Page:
“It was difficult for me to adapt at the beginning, but knowing my teammates now, they are my family,” Mahmoud said. “I’m so thankful for that. They were cheering for me the whole time at SECs. I felt so special. I wouldn’t have done anything without my teammates.”
“One of the things we do in the recruiting process is figure out the athlete,” Moody said. “We are trying to create a certain dynamic within our women’s program and within our men’s program. They’re very different teams. We have to bring in people who are going to strengthen that dynamic. It’s a process, and we use a lot of detail. The have very different personalities, but they all have similar goal structures. We may see four or five kids that are equal in their times, but we have to find the one that’s the best fit for us.”
Mahmoud has already qualified to swim for Egypt in the 400 and 1500 meter races in the 2016 Summer Olympics in Rio De Janeiro.
“He never talks about it,” Moody said. “But I know he is proud and excited to do that. That’s something that is very special to him. That flag on his cap means a lot.”
“He is very kind to everybody,” Bernardino added. “He is very humble. He is always encouraging others to do well. He is great teammate, who is hoping for the success of others as much as his own. Beneath this incredibly calm demeanor, when the beeper goes or the gun goes off (to start a race), wow, then there is a real animal that is unleashed.”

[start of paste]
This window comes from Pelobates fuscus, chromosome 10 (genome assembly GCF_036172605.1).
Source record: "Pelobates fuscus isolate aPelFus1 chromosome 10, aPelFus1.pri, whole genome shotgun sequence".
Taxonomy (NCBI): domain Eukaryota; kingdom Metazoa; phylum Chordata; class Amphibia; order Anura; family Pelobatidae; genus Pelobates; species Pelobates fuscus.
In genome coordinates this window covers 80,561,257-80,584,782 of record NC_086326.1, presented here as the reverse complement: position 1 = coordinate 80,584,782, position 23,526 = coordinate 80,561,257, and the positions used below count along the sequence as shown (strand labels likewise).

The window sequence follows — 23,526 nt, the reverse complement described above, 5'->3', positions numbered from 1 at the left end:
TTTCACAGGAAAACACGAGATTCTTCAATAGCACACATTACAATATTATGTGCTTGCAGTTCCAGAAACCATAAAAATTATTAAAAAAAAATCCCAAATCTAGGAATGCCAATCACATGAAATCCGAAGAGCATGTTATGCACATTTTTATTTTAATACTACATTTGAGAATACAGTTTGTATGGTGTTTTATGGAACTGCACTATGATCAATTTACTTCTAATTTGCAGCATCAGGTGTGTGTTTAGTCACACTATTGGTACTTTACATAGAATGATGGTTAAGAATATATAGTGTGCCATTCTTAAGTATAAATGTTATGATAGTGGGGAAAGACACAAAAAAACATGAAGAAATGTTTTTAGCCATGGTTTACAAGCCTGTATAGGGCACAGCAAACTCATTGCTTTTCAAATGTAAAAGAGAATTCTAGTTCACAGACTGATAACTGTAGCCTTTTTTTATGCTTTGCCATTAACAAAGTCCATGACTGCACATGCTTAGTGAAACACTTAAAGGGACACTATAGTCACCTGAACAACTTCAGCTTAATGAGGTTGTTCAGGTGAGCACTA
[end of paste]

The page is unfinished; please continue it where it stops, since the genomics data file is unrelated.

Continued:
Mahmoud is a big deal is the world of swimming, but he’s not about to flaunt it by wearing his SEC gold and silver medals to class.
“I keep them in my locker,” Mahmoud said sheepishly. “I’m not going to walk with them around campus.”
But if he does win an Olympic medal, maybe you could twist his arm to let you see it.
“An Olympic medal,” Mahmoud mused. “Uh, I’d have to think about that. Maybe I’d wear it out. Of course I’d like to show that off.”